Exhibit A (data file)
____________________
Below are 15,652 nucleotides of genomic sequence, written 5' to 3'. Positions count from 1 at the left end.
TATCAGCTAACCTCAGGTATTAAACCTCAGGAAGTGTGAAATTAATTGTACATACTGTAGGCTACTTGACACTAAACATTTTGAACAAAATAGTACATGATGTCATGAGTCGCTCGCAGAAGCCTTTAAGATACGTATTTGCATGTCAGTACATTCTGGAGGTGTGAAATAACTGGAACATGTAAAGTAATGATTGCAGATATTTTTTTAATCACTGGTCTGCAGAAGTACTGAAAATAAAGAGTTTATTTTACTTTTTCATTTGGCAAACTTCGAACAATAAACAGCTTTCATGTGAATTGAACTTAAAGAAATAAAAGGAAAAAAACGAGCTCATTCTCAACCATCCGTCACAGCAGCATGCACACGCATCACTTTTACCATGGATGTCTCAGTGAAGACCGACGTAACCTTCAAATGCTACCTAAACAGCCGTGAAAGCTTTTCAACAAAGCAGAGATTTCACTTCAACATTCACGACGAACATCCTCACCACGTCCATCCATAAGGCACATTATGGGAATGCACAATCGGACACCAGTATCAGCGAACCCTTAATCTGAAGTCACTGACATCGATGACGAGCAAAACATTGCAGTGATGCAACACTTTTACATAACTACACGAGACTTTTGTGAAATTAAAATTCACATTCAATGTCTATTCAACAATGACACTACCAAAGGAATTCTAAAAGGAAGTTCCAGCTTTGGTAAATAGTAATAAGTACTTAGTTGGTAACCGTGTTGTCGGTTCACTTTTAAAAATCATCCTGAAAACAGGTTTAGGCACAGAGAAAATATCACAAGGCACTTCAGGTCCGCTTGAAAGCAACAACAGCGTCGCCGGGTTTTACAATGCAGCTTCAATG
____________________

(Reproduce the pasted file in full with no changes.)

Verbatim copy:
Below are 15,652 nucleotides of genomic sequence, written 5' to 3'. Positions count from 1 at the left end.
TATCAGCTAACCTCAGGTATTAAACCTCAGGAAGTGTGAAATTAATTGTACATACTGTAGGCTACTTGACACTAAACATTTTGAACAAAATAGTACATGATGTCATGAGTCGCTCGCAGAAGCCTTTAAGATACGTATTTGCATGTCAGTACATTCTGGAGGTGTGAAATAACTGGAACATGTAAAGTAATGATTGCAGATATTTTTTTAATCACTGGTCTGCAGAAGTACTGAAAATAAAGAGTTTATTTTACTTTTTCATTTGGCAAACTTCGAACAATAAACAGCTTTCATGTGAATTGAACTTAAAGAAATAAAAGGAAAAAAACGAGCTCATTCTCAACCATCCGTCACAGCAGCATGCACACGCATCACTTTTACCATGGATGTCTCAGTGAAGACCGACGTAACCTTCAAATGCTACCTAAACAGCCGTGAAAGCTTTTCAACAAAGCAGAGATTTCACTTCAACATTCACGACGAACATCCTCACCACGTCCATCCATAAGGCACATTATGGGAATGCACAATCGGACACCAGTATCAGCGAACCCTTAATCTGAAGTCACTGACATCGATGACGAGCAAAACATTGCAGTGATGCAACACTTTTACATAACTACACGAGACTTTTGTGAAATTAAAATTCACATTCAATGTCTATTCAACAATGACACTACCAAAGGAATTCTAAAAGGAAGTTCCAGCTTTGGTAAATAGTAATAAGTACTTAGTTGGTAACCGTGTTGTCGGTTCACTTTTAAAAATCATCCTGAAAACAGGTTTAGGCACAGAGAAAATATCACAAGGCACTTCAGGTCCGCTTGAAAGCAACAACAGCGTCGCCGGGTTTTACAATGCAGCTTCAATG